Sheffield United’s Bramall Road is one of the oldest venues in the Premier League, having originally opened as a cricket ground in 1855. Because it has undergone several expansions, conversions and upgrades since that time, accurate information about its sustainability features has proven hard to find.
The Blades state in their Charter that they are “continually looking at ways that our club can have a positive impact on the economic, social, and environmental issues facing our community”. However, the document is devoid of internal targets for waste, carbon and water, stating instead that most of the club’s CSR impact is delivered through its Community Foundation.
edie’s (unofficial) sustainability ranking: 15th
Back in 2014, St Mary’s became the first LED-lit stadium in Europe.
Since then, the Saints have worked to improve the stadium’s connectivity to public transport and cycling networks, in order to reduce the number of fans travelling by car to matches. However, it hasn’t really shouted about any other green initiatives.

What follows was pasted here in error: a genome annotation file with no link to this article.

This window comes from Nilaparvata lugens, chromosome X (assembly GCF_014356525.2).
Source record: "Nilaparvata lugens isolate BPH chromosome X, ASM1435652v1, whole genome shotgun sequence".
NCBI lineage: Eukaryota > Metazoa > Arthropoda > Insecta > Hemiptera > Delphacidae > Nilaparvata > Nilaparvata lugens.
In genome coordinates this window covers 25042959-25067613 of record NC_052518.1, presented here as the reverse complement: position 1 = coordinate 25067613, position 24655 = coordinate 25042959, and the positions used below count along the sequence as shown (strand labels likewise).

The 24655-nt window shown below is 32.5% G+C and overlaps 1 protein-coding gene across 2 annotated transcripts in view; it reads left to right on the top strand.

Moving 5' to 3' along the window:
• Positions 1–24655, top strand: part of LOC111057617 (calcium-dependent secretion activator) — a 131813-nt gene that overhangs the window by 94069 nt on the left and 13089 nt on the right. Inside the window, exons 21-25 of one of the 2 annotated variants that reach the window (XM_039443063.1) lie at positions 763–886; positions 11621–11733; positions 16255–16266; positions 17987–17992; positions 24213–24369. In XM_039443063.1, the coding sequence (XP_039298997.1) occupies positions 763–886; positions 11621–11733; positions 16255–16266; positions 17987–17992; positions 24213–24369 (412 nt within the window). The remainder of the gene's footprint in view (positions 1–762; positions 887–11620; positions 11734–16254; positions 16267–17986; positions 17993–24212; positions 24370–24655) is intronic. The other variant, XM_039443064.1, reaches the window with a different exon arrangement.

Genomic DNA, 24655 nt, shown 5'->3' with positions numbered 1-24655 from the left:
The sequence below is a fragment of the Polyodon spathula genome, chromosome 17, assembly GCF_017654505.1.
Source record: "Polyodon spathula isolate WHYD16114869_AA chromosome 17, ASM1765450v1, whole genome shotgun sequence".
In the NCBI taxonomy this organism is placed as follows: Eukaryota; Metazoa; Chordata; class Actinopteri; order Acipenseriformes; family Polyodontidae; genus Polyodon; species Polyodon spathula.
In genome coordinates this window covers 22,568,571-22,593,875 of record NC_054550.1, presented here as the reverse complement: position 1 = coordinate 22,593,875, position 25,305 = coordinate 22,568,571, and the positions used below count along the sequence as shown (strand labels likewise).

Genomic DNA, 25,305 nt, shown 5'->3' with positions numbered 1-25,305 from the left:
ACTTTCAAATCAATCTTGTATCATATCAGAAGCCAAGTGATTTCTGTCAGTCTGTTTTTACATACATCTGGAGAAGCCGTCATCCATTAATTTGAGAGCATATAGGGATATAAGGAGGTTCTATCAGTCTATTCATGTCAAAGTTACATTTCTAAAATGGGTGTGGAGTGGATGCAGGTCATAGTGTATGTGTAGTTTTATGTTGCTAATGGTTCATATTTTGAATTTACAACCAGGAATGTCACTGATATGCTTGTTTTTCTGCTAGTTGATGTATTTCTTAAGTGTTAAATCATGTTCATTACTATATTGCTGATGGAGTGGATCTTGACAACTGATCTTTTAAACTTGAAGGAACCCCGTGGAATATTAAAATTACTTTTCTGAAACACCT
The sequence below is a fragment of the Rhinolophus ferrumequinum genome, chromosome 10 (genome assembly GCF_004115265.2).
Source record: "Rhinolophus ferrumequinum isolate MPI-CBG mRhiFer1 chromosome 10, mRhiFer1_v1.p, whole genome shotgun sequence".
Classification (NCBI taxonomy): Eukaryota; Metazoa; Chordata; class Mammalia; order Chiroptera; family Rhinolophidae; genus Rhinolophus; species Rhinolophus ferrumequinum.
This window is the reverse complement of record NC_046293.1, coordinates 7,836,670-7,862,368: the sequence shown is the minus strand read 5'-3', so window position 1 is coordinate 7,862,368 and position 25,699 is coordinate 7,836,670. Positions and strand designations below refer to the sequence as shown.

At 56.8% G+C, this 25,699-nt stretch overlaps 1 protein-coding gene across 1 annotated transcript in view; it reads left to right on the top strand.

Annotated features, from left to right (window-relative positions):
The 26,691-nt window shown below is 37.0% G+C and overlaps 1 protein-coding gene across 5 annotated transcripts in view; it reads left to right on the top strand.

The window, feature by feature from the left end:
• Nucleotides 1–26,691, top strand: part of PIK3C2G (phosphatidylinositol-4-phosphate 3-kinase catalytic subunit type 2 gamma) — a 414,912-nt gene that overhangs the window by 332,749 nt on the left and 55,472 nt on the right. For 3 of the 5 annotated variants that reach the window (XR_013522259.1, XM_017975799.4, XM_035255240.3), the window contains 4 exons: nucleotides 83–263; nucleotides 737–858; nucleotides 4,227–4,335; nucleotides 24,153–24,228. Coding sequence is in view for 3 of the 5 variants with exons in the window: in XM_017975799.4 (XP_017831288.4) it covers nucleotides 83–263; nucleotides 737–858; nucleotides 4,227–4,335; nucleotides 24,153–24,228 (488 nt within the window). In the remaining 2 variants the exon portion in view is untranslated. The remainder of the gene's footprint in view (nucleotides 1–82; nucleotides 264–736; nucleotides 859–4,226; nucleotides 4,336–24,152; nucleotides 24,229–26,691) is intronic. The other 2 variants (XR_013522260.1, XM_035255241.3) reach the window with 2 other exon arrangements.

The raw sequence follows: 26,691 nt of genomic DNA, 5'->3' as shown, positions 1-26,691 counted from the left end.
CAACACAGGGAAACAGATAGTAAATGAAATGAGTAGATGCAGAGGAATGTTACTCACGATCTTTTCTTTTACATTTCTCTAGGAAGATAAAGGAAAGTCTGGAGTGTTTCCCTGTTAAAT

edie’s (unofficial) sustainability ranking: 14th
Spurs’ new stadium is undeniably eye-catching – but beyond it’s aesthetic, it’s also been designed for minimal environmental impact. Three-quarters of the materials (by weight) used to construct the 62,000-seater venue are recycled and sourced from demolition projects, while the facility has also been designed for compatibility with the local area’s planned low-carbon district energy network.
In order to reduce transport emissions, Tottenham launched two new shuttle bus services for its new stadium. It is additionally working on a wider sustainable transport infrastructure and communications campaign.
On waste management, single-use plastic straws, stirrers and cutlery have been banned from the new stadium from the outset. The club is also looking to replace its plastic bags with clear, biodegradable alternatives before the end of the season. However, it does not report its wider waste figures.
edie’s (unofficial) sustainability ranking: 7th
Watford FC claims that “the three key pillars of stability, sustainability and growth are just as important today as they were when we first met and spoke with Watford fans back in 2012”.